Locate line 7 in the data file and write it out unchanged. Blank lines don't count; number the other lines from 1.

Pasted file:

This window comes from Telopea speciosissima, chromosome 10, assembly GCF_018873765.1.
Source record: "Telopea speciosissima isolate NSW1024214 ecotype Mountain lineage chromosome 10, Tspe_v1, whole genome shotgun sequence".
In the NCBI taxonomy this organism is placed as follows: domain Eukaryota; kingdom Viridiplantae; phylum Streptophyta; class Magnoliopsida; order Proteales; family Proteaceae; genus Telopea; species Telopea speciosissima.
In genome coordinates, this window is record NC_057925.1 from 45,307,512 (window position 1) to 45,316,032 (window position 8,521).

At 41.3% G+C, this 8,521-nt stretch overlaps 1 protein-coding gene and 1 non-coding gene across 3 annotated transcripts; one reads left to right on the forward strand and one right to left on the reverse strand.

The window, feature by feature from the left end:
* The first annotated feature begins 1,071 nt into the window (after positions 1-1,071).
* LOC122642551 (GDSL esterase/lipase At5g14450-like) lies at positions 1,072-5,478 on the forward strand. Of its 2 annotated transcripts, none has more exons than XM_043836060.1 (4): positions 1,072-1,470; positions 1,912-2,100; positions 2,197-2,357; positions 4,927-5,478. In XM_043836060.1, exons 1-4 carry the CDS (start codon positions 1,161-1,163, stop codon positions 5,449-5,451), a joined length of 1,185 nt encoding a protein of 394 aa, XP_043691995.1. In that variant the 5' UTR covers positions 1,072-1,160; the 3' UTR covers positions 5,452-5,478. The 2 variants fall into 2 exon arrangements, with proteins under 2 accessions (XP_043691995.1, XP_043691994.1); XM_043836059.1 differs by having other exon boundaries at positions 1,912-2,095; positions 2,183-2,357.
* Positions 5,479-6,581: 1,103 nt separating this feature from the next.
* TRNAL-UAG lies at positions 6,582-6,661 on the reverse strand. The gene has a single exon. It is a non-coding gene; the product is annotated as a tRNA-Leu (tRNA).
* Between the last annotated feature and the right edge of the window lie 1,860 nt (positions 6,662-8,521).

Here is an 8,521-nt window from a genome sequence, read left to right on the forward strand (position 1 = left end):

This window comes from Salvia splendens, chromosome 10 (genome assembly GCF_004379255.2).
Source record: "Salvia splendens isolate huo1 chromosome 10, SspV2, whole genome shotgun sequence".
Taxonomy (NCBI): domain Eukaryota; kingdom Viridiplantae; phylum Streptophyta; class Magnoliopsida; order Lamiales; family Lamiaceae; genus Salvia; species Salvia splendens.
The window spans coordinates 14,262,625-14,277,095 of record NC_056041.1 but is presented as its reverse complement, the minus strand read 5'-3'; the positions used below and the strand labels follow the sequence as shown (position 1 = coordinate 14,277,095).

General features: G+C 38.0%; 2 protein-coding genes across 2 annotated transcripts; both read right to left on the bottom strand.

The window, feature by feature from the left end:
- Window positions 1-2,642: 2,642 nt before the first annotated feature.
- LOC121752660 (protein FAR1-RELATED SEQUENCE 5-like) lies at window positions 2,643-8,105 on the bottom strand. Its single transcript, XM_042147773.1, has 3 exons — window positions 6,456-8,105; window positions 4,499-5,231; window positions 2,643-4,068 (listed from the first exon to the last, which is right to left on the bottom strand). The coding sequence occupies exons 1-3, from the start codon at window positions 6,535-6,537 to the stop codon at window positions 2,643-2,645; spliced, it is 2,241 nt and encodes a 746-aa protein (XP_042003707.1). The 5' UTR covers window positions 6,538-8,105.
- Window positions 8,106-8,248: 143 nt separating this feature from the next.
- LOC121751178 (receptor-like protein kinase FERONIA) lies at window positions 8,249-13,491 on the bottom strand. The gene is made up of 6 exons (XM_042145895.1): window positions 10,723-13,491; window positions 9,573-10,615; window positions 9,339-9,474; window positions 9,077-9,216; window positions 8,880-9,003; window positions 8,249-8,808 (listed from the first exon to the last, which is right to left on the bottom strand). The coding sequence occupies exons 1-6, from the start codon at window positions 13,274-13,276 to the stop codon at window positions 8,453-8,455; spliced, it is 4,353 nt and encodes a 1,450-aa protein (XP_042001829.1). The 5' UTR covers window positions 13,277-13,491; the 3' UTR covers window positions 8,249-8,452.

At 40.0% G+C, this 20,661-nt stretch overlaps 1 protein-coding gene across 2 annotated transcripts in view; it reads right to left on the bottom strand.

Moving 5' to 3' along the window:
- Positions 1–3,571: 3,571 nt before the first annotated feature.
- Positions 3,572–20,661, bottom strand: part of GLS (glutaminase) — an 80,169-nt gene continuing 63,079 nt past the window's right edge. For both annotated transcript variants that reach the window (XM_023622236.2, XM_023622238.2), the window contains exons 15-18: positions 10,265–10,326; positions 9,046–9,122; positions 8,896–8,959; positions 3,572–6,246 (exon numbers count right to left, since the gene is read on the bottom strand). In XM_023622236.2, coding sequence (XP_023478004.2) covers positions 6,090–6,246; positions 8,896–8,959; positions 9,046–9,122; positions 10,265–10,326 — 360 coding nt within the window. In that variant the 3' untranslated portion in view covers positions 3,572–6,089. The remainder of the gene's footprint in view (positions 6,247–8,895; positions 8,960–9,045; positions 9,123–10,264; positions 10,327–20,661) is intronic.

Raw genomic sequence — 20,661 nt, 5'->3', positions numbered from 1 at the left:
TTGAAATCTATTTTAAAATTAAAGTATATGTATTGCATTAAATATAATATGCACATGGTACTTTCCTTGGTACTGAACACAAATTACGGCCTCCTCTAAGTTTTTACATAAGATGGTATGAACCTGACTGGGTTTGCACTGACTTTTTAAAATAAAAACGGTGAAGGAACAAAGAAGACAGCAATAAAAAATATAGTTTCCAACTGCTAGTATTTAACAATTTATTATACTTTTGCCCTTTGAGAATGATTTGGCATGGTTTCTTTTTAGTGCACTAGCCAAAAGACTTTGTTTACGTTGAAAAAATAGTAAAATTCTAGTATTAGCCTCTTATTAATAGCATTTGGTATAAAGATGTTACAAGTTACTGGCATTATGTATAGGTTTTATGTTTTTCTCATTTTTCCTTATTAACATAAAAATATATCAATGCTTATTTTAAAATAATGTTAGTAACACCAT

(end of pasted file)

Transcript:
* The first annotated feature begins 1,071 nt into the window (after positions 1-1,071).